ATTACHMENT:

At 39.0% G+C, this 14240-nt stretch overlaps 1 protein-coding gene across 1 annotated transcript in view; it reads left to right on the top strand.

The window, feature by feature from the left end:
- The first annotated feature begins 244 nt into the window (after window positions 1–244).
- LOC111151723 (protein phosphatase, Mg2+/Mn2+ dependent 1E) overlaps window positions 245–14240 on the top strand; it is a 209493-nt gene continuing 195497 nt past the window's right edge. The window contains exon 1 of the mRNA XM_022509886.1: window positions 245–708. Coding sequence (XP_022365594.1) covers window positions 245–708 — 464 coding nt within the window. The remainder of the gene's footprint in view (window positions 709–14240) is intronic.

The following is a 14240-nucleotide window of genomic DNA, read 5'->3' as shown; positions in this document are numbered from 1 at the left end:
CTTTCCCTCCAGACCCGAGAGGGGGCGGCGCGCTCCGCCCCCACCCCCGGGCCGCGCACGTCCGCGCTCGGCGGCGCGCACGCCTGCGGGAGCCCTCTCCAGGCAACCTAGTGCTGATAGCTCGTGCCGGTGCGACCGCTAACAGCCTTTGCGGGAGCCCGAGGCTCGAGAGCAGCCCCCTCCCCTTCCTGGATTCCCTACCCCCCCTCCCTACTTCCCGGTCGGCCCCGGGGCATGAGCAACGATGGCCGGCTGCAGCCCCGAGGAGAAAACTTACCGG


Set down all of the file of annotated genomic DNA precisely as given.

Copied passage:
At 39.0% G+C, this 14240-nt stretch overlaps 1 protein-coding gene across 1 annotated transcript in view; it reads left to right on the top strand.

The window, feature by feature from the left end:
- The first annotated feature begins 244 nt into the window (after window positions 1–244).
- LOC111151723 (protein phosphatase, Mg2+/Mn2+ dependent 1E) overlaps window positions 245–14240 on the top strand; it is a 209493-nt gene continuing 195497 nt past the window's right edge. The window contains exon 1 of the mRNA XM_022509886.1: window positions 245–708. Coding sequence (XP_022365594.1) covers window positions 245–708 — 464 coding nt within the window. The remainder of the gene's footprint in view (window positions 709–14240) is intronic.

The following is a 14240-nucleotide window of genomic DNA, read 5'->3' as shown; positions in this document are numbered from 1 at the left end:
CTTTCCCTCCAGACCCGAGAGGGGGCGGCGCGCTCCGCCCCCACCCCCGGGCCGCGCACGTCCGCGCTCGGCGGCGCGCACGCCTGCGGGAGCCCTCTCCAGGCAACCTAGTGCTGATAGCTCGTGCCGGTGCGACCGCTAACAGCCTTTGCGGGAGCCCGAGGCTCGAGAGCAGCCCCCTCCCCTTCCTGGATTCCCTACCCCCCCTCCCTACTTCCCGGTCGGCCCCGGGGCATGAGCAACGATGGCCGGCTGCAGCCCCGAGGAGAAAACTTACCGG